What according to you are the most pressing and fundamental questions in timing research?


a) To map out the “temporal connectome” for time, whereby central timing mechanisms can monitor and synchronize satellite timing mechanisms.

b) To better understand the relationship between intelligence/working memory capacity and timing accuracy/precision.


What current topics/techniques or new advances in timing research are you most excited about?

Optogenetics, i.e., selective stimulation of specific types of neurons and/or pathways thought to be involved in controlling the speed of the “internal clock” as well as its mode of operation (e.g., run, pause, and reset).


What advice do you have for students and postdoctoral researchers interested in investigating the brain’s code for time?

I would first recommend that students keep in mind the inspiration provided by Robert Rousseau (Laval University) in his forward to the book Functional and Neural Mechanisms of Interval Timing (CRC Press, 2003).

“For more than a century, time has been an object of study in experimental psychology. In his Experimental Psychology, Titchener (1905) wrote, “A student who knows his time sense … has a good idea of what experimental psychology has been and of what it has come to be.” At the dawn of the 21st century, I believe that Titchener’s judgment about the status of timing and time perception in psychology is still appropriate. As was the case a century ago, knowledge of the current research on timing gives a sense of what cognition, cognitive psychology, and cognitive neuroscience have come to be and will become.”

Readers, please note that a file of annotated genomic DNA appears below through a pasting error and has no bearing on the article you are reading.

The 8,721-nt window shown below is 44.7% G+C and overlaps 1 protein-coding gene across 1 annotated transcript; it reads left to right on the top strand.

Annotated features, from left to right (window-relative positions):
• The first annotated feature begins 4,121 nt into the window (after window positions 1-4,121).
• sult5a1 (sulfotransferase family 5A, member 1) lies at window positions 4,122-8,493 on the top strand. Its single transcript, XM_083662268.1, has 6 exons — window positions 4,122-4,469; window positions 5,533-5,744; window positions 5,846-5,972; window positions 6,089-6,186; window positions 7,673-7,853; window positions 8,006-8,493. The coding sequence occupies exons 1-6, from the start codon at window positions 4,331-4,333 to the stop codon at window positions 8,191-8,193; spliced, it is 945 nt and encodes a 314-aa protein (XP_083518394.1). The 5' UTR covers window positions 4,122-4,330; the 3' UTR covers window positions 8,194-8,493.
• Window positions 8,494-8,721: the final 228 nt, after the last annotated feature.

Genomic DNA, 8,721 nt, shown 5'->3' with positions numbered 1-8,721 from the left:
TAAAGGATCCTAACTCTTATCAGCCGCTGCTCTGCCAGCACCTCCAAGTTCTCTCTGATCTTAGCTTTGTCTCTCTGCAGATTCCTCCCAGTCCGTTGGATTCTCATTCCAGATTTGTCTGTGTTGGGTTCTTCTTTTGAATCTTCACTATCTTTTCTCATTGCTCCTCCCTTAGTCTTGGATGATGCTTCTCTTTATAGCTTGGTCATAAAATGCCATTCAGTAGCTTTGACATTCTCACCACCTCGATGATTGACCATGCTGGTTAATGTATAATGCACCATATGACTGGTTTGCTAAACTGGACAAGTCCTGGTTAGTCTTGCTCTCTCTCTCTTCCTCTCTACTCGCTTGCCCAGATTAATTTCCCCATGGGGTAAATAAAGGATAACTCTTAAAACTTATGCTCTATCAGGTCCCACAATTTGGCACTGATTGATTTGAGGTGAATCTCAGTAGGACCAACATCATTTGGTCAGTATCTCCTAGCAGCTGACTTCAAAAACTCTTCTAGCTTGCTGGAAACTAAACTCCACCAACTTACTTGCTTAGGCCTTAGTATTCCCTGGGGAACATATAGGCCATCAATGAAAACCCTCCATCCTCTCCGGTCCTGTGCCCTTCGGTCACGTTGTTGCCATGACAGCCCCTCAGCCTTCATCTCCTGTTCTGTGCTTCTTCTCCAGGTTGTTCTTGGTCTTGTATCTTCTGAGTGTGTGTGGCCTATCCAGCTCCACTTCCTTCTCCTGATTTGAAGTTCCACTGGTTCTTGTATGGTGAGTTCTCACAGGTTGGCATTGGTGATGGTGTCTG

I would also advise students to learn as much as they can about the different levels of analysis that can be applied in the study of timing and time perception in humans and other animals. For me, this would involve comparative neuroanatomy, electrophysiology, and computational modeling.

Dean Buonomano: TRF1 Speaker Q&A

Dean Buonomano is Professor at the Departments of Neurobiology and Psychology, University of California Los Angeles. At the 1st TRF Conference, he is the Organizer of a symposium on ‘Timing, Neural Dynamics, and Temporal Scaling‘. He regularly tweets about time at @deanbuono.


How can we determine the brain’s code for time?

I don’t think there will be a single code for time any more than there is a single code for space in the brain. I think there be will be a number of ways the brain represents and tracks time, depending on the time scale and task at hand. Timing is simply to integral to the brain’s fundamental computations to rely on a single strategy. We have increasingly compelling evidence that in some cases temporal information is encoded in dynamically changing neural activity patterns (population clocks) or ramping of firing rates. The challenge will be to understand the mechanisms by which these codes are generated, and the domain in which different coding and timing strategies are relevant (a problem related to the Taxonomy of Time, see #3 below).


What will your talk at the 1st Timing Research Forum Conference focus on?